[Viewpoint] Tangled up in the technology web
I prefer using paper and pen, but I had no choice but to become an Internet user. The world changed.
Now, the world is going mobile. Just having a mobile phone was once enough, but in this day and age everyone is rushing out to buy smartphones.
This is a problem for what I like to call “IT-phobes.”
We live in an age of cutting-edge information technology that evolves at the speed of light. It’s an odd dynamic, as the concepts of freedom and restraint often overlap. You can surf a network of infinite information but cannot break away from the spiderweb-like Internet.
And it’s not just individuals who are tangled up. The legal system is faring even worse.
Last week, the National Assembly held discussion sessions and seminars on Twitter and deep packet inspection, respectively.
Twitter is a social network service where members can exchange information in 140 characters or less, free of charge. It is famous for having largely helped the election campaign of U.S. President Barack Obama. You can disseminate information through Twitter faster than other platforms including TV and most Web sites. Anyone who registers as a “follower” of a certain person can get updates by the individual in real time through a mobile device.
It became a topic of heated debate when the National Election Commission included Twitter as something that it can monitor. Election guidelines distributed on Feb. 22 stipulate that Twitter is “a method that merges Web sites with e-mail.” Therefore, it is considered a form of communication that must be overseen when it comes to elections, just like e-mail.
The commission attempted to become followers of 672 people on Twitter, mostly politicians. In actual fact, they are not people it wants to follow, but rather those it wants to control.
“It is a violation of expression that reminds me of long hair and miniskirt control in the past,” one politician said.
The real intent of the election law is to “free words and tie up money.” The goal, in other words, is to guarantee communication - a key to democracy - while addressing cost factors that differentiate information distribution.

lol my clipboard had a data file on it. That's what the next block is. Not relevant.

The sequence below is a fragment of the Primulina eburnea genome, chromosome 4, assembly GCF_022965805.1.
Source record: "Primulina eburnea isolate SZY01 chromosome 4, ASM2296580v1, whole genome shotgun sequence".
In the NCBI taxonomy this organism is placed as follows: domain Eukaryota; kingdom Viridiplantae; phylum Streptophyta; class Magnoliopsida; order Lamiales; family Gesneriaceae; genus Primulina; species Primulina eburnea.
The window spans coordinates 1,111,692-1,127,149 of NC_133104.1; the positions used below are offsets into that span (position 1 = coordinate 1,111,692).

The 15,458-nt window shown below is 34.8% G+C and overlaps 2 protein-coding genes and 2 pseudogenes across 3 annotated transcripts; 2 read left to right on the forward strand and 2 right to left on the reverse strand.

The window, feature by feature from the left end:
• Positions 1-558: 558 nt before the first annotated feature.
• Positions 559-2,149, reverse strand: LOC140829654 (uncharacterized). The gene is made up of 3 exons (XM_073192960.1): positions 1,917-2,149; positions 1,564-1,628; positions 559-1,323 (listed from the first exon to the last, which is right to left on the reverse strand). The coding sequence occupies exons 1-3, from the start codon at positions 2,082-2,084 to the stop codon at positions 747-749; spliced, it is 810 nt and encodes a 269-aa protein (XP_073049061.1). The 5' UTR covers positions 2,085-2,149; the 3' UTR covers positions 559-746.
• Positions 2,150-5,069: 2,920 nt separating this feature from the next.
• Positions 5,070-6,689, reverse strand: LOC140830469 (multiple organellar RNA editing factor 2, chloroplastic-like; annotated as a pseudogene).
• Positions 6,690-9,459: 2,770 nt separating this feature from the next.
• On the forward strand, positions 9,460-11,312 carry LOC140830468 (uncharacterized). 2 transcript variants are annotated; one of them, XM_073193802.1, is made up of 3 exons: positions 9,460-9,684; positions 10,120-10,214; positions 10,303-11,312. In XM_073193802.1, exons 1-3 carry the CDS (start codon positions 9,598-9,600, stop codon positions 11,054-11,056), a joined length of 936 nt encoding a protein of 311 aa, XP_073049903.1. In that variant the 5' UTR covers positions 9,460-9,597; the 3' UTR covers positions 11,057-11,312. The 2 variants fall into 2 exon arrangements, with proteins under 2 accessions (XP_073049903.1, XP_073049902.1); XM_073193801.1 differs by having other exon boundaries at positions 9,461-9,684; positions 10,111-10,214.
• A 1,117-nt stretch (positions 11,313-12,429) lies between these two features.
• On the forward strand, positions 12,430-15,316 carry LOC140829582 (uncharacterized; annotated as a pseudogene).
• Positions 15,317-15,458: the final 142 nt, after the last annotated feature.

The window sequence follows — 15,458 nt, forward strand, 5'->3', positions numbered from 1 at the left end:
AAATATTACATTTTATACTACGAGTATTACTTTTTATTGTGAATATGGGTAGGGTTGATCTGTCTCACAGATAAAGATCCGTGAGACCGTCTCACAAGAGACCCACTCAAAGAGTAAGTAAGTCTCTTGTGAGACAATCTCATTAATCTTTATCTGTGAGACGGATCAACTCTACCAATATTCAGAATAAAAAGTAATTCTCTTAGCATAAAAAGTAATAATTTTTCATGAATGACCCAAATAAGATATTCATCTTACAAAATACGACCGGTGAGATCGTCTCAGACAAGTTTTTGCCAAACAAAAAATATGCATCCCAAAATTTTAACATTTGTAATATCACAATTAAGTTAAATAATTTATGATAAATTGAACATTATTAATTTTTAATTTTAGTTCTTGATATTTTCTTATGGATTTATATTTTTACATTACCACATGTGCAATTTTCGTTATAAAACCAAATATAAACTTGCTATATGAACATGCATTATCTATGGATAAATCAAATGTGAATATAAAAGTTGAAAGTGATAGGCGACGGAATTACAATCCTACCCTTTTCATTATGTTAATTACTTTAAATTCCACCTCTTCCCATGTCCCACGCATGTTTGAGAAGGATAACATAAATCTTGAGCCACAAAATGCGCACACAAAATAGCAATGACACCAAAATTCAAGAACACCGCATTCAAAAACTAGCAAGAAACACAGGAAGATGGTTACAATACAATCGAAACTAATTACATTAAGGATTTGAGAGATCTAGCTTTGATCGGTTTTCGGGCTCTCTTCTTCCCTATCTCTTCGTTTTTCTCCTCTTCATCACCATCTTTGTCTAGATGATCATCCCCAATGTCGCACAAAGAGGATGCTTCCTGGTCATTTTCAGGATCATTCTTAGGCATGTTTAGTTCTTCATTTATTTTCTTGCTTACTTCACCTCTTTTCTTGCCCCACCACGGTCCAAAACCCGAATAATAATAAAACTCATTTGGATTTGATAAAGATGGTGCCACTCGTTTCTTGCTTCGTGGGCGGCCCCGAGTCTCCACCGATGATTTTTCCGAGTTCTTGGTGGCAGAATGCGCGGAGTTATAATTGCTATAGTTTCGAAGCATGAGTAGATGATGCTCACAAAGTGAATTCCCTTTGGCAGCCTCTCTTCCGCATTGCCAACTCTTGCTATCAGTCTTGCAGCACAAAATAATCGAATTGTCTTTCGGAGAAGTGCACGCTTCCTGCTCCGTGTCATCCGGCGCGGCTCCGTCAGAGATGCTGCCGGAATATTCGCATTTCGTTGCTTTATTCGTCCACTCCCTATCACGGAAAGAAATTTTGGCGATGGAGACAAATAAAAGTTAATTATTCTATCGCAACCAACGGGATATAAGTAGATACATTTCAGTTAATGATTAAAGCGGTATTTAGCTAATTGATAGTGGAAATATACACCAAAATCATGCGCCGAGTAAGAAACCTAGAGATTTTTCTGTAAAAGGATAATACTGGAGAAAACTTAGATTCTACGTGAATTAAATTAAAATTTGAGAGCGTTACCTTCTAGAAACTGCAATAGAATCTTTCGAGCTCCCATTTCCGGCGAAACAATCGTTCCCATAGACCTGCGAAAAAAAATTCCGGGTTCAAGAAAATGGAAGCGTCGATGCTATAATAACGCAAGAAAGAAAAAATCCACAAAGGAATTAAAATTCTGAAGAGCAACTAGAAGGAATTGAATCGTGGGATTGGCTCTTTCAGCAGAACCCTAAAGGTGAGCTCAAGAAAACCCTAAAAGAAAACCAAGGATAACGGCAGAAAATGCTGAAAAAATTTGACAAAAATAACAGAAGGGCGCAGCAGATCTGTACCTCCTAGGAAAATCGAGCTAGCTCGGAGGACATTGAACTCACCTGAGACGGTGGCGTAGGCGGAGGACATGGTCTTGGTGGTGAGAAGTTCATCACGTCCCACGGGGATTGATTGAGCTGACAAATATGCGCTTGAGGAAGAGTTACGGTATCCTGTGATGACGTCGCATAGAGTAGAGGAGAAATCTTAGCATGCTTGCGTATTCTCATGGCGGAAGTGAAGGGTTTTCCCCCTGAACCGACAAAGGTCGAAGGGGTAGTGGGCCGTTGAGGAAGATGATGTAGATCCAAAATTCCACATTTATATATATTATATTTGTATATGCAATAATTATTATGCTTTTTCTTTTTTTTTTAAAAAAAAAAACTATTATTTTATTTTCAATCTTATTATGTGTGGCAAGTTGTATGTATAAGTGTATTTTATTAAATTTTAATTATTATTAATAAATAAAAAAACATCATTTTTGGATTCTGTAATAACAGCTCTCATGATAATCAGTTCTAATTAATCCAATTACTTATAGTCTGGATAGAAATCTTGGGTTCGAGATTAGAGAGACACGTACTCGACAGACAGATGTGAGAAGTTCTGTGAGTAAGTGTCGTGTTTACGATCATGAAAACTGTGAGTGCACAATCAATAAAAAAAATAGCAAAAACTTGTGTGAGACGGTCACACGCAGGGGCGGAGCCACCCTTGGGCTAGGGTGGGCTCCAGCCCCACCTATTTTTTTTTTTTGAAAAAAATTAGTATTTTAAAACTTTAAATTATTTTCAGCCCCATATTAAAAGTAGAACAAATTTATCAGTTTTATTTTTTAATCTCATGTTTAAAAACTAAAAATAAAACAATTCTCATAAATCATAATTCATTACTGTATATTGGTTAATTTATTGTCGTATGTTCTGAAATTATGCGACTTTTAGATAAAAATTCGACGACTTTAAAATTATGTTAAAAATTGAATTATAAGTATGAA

This is why reasoning behind the regulation. According to the laws, “appointment papers, election posters, photographs, printed material, recorded voice or video material and other similar objects may not be distributed, scattered, shown or posted.” E-mail and Twitter have been included in “other similar objects.”
All debates aside, I wonder if this type of control is realistically possible.
Perhaps it might be possible if all connections are blocked, like in China. But you don’t need to confirm your real name to use Twitter, and anyone can register with an e-mail address.
There is no knowing how effective Twitter will be for election campaigns.
More than 8,630 people are “followers” of Democratic Party presidential candidate Chung Dong-young, who said he would file a constitutional appeal if the law is not revised. This is less than the 13,752 followers of politician Sim Sang-jeong.
Needless to say, both numbers are paltry compared to the 87,260 followers of figure skater Kim Yu-na. On top of that, the number of people Chung Dong-young and Sim Sang-jeong follow is higher than the number of individuals following them on Twitter.
This indicates that they have more “intentional” relationships than “voluntary” ones. Kim Yu-na is only a follower of seven people. Therefore, the analysis that Twitter could be used to promote an agenda is quite persuasive.
Meanwhile, there are divided opinions not only in the National Assembly but also in the judicial world on deep packet inspection., which involves examining Internet activity.
The important thing about deep packet inspection is that information of not just certain individuals but all people connected to the Internet is exposed. The National Intelligence Service is currently in possession of 31 deep packet inspection devices. It does need a warrant from the court for inspection, but ultimately private information not related to crimes is indiscriminately exposed.
The serious issue revolving around Twitter and deep packet inspection is that they both have constitutional problems. Last year, five judges of the constitutional court presented the opinion that the phrase “other similar objects” in the public official election law is “against the rule of clarity and the rule of no overprotection of basic rights.”
However, it did not reach the quorum necessary - six votes - to deem it a violation of the constitution. In addition, the legal world points out that deep packet inspection also violates the constitutional regulation that “communication secrets of all people shall not be violated.” Therefore, the law needs to be corrected.
*The author is an editorial writer of the JoongAng Ilbo.
By Park Jong-kwon